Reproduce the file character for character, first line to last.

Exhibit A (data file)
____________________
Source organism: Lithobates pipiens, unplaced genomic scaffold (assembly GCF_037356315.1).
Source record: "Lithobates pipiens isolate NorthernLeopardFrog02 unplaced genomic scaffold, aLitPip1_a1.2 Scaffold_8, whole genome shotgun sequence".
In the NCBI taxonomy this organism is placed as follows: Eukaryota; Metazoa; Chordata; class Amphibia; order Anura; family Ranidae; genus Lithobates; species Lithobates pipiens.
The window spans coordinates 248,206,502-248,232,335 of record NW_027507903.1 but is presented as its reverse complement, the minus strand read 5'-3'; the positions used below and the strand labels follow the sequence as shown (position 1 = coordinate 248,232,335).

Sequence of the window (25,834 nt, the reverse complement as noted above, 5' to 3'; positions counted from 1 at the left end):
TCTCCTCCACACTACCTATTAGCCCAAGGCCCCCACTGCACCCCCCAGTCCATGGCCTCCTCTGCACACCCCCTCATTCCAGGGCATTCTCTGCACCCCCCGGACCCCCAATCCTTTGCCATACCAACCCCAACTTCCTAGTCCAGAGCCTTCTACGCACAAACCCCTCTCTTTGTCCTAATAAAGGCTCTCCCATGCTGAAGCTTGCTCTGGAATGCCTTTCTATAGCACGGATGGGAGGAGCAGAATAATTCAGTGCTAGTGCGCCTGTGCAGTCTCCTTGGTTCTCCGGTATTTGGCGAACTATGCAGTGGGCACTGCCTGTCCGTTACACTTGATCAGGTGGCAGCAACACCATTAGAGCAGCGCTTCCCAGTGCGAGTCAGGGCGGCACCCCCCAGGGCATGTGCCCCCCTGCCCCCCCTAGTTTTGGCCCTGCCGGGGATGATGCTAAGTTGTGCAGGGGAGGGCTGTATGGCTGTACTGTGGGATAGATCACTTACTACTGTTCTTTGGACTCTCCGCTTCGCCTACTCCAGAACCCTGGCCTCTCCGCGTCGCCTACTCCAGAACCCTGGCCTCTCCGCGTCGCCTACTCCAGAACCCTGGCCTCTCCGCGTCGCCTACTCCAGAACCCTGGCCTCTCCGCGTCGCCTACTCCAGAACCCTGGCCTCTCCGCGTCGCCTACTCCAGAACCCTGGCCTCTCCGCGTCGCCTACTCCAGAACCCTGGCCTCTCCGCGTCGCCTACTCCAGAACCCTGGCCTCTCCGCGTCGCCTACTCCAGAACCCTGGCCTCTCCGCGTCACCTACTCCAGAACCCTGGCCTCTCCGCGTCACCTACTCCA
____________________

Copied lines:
Source organism: Lithobates pipiens, unplaced genomic scaffold (assembly GCF_037356315.1).
Source record: "Lithobates pipiens isolate NorthernLeopardFrog02 unplaced genomic scaffold, aLitPip1_a1.2 Scaffold_8, whole genome shotgun sequence".
In the NCBI taxonomy this organism is placed as follows: Eukaryota; Metazoa; Chordata; class Amphibia; order Anura; family Ranidae; genus Lithobates; species Lithobates pipiens.
The window spans coordinates 248,206,502-248,232,335 of record NW_027507903.1 but is presented as its reverse complement, the minus strand read 5'-3'; the positions used below and the strand labels follow the sequence as shown (position 1 = coordinate 248,232,335).

Sequence of the window (25,834 nt, the reverse complement as noted above, 5' to 3'; positions counted from 1 at the left end):
TCTCCTCCACACTACCTATTAGCCCAAGGCCCCCACTGCACCCCCCAGTCCATGGCCTCCTCTGCACACCCCCTCATTCCAGGGCATTCTCTGCACCCCCCGGACCCCCAATCCTTTGCCATACCAACCCCAACTTCCTAGTCCAGAGCCTTCTACGCACAAACCCCTCTCTTTGTCCTAATAAAGGCTCTCCCATGCTGAAGCTTGCTCTGGAATGCCTTTCTATAGCACGGATGGGAGGAGCAGAATAATTCAGTGCTAGTGCGCCTGTGCAGTCTCCTTGGTTCTCCGGTATTTGGCGAACTATGCAGTGGGCACTGCCTGTCCGTTACACTTGATCAGGTGGCAGCAACACCATTAGAGCAGCGCTTCCCAGTGCGAGTCAGGGCGGCACCCCCCAGGGCATGTGCCCCCCTGCCCCCCCTAGTTTTGGCCCTGCCGGGGATGATGCTAAGTTGTGCAGGGGAGGGCTGTATGGCTGTACTGTGGGATAGATCACTTACTACTGTTCTTTGGACTCTCCGCTTCGCCTACTCCAGAACCCTGGCCTCTCCGCGTCGCCTACTCCAGAACCCTGGCCTCTCCGCGTCGCCTACTCCAGAACCCTGGCCTCTCCGCGTCGCCTACTCCAGAACCCTGGCCTCTCCGCGTCGCCTACTCCAGAACCCTGGCCTCTCCGCGTCGCCTACTCCAGAACCCTGGCCTCTCCGCGTCGCCTACTCCAGAACCCTGGCCTCTCCGCGTCGCCTACTCCAGAACCCTGGCCTCTCCGCGTCGCCTACTCCAGAACCCTGGCCTCTCCGCGTCACCTACTCCAGAACCCTGGCCTCTCCGCGTCACCTACTCCA